Almost 100 years to the day, Lieutenant David Stuart McGregor was killed while serving in the Royal Scots regiment at Hoogmolen near Belgium.
His bravery and devotion to duty on 22 October 1918 in what historians call the final advance earned him the Victoria Cross - him being one of only 627 men to receive this honour in the First World War.
He was among the 11,313 Royal Scots killed during World War One and a commemoration is to take place on Monday at George Heriot’s School, where he attended between 1908-1911, to honour the Edinburgh-born lieutenant.
An extract from The London Gazette dated 13th December 1918, recorded an insight into his courageous actions in the line of duty: “For most conspicuous bravery and devotion to duty near Hoogmolen on 22nd of October 1918.
“When in command of a section of machine guns attached to the right flank platoon of the assaulting battalion. Immediately the troops advanced they were subjected to intense enfilade machine-gun fire from Hill 66 on the right flank.
“Lt. McGregor fearlessly went forward and located the enemy guns, and realised that it was impossible to get his guns carried forward either by pack or by hand without great delay, as the ground was absolutely bare and fire swept.
“Ordering his men to follow by a more covered route, he mounted the limber and galloped forward under intense fire for about 600 yards to cover. The driver, horses and limber were all hit, but Lt. McGregor succeeded in getting the guns into action, effectively engaging the enemy, subduing their fire, and enabling the advance to be resumed.
“With the utmost gallantry he continued to expose himself in order to direct and control the fire of his guns, until, about an hour later, he was killed. His great gallantry and supreme devotion to duty were the admiration of all ranks.”
Lt. McGregor was born in Marchmont Road on October 16 1895, the second son of David McGregor, a tailor and clothier, and his wife Annie. He had an older sister and brother, James and Marjorie, and a younger brother, Ronald. He was educated at both George Watson’s College and George Heriot’s and was an officer cadet.
In December 1911, when David was 16 years old, he went to work for the Commercial Bank of Scotland as an apprentice at its Edinburgh North Bridge branch. The following April he transferred to the Edinburgh Stockbridge branch.
At first, his work would have involved running errands and undertaking basic administrative tasks. As his apprenticeship continued, he would have been taught how to undertake all aspects of banking clerical work, and how to serve customers at the counter.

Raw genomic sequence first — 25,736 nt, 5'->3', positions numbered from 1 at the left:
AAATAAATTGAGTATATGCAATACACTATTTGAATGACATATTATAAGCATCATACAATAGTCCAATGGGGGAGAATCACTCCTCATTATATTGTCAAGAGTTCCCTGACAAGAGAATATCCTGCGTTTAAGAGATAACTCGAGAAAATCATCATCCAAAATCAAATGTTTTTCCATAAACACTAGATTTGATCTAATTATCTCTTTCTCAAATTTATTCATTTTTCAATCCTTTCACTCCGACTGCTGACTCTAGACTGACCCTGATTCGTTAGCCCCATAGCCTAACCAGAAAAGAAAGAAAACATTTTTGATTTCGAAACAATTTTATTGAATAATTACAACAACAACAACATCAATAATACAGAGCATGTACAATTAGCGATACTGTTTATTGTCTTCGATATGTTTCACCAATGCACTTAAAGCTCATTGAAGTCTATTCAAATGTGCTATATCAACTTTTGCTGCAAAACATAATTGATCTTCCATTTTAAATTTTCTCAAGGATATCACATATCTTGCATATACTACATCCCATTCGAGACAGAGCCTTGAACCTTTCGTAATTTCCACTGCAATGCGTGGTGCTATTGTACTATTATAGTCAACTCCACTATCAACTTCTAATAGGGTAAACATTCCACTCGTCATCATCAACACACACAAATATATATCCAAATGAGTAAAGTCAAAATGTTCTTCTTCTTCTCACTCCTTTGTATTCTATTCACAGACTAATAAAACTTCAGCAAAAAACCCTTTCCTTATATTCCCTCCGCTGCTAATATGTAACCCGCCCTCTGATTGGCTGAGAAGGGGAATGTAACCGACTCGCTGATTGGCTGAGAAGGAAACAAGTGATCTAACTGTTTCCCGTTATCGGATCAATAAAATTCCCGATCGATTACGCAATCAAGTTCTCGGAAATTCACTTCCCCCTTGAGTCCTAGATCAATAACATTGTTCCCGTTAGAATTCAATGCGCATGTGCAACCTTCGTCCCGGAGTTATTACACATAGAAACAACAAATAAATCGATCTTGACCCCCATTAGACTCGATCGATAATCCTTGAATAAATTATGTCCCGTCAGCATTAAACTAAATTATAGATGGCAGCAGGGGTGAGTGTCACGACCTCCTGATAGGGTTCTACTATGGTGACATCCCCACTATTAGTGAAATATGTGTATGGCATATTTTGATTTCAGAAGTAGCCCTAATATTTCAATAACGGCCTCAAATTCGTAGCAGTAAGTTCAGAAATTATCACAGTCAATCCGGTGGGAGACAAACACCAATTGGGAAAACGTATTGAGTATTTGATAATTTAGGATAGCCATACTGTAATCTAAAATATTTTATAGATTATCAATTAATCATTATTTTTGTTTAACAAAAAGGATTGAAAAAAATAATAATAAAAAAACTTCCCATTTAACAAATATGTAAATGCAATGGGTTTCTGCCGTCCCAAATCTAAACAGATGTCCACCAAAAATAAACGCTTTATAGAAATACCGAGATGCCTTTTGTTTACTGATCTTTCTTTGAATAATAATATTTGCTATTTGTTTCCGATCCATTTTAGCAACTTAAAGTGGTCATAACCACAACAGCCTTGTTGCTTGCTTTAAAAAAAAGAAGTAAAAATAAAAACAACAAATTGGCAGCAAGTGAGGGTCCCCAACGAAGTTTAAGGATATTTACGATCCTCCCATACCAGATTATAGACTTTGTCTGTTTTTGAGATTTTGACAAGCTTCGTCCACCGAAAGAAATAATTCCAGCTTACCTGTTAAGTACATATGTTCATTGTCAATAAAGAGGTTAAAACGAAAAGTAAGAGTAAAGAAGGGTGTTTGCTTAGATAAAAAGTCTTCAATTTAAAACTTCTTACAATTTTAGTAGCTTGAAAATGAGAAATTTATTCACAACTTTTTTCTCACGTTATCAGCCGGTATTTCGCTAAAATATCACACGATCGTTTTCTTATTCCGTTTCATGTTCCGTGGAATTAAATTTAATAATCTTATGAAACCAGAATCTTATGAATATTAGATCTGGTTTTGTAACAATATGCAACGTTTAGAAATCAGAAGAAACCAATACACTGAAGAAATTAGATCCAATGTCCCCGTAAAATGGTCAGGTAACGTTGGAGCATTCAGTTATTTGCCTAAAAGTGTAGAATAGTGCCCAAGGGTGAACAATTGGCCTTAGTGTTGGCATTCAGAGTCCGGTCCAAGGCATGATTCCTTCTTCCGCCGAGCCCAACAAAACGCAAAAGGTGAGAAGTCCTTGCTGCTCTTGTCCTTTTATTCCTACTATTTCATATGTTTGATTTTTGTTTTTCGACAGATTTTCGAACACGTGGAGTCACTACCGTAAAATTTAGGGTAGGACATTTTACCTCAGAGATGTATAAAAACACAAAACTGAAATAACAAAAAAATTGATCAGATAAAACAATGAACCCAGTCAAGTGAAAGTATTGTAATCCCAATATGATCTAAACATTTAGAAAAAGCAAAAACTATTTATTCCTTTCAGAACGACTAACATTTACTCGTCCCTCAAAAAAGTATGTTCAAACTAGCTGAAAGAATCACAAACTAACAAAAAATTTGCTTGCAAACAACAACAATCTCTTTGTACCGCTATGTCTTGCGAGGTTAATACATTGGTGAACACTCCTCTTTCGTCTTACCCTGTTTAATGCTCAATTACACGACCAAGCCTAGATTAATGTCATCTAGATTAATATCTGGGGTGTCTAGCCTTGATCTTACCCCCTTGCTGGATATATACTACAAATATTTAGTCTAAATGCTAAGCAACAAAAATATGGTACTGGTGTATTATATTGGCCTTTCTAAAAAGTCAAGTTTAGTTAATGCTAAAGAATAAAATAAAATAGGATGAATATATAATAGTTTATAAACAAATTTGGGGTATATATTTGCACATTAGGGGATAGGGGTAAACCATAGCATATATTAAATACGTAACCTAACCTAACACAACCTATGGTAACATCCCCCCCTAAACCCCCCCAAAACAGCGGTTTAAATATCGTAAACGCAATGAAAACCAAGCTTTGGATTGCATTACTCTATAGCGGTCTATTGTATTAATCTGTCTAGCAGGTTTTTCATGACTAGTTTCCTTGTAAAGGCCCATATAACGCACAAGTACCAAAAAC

He was paid just £20 a year throughout his three-year apprenticeship – less than a third of an unskilled builder’s wage at that time.
In 1914 David joined the army, aged 23, initially as a gunner in the Royal Field Artillery.
A year later he was commissioned into the Royal Scots. He was sent to Egypt in May 1916, and later served on the Western Front in the 6th Battalion Royal Scots, attached to the 29th Battalion Machine Gun Corps.
Lord Provost Frank Ross will attend Monday’s event to unveil a commemorative stone for Lt. McGregor. A church service will take place from 2.30pm before the unveiling at 3.20pm which will include a laying of a regimental wreath by Lt Col Jim Bain MBE, commanding officer of the school CCF.
Trevor Royle, a member of the Scottish Government’s Advisory Panel for Centenary Commemoration of World War One said: “The First World War changed for ever the way we viewed armed conflict and those who did the fighting.
“The survivors were promised “a world fit for heroes”; those less fortunate were “the glorious dead”; those whose bodies were never traced were soldiers “known unto God”.
“One hundred years later it is fitting that the people of Scotland should pause and remember them and the events which shaped their lives in a mood of contemplation, profound gratitude and commemoration.
“Once again in the regiment’s long history The Royal Scots are taking the lead by making sure that the legacy of their fallen comrades is never forgotten.”
Lt. McGregor was buried in Staseghem Communal Cemetery, Belgium with full military honours.
He was posthumously awarded the VC on 13th December 1918. After the Great War, his sister Marjorie and brother Ronald both emigrated to New Zealand.
The family donated David’s medals including the VC, British War Medal 1914-20 and Victory Medal 1914-19 to the Royal Scots Museum at Edinburgh Castle.
During the 1914-1918 war the Royal Scots raised 35 battalions (each of around 1,000 men), and received 71 Battle Honours and six Victoria Crosses.
More than 100,000 Royal Scots fought in the Great War with 46,000 of those wounded as well as the 11,313 who died.
Colonel Martin Gibson said: “We are immensely proud of the Regiment’s record in the First World War, and hope that our unique list of those Royal Scots who died will help their descendants and others who want to find out about them and enable all visitors to remember their sacrifice, as well as enabling an enduring legacy as we approach the centenary of Armistice Day 1918.
“We are pleased that we have reached out across the world and already had contacts from across UK and as far afield as Canada, the United States, South America, India and Australia.”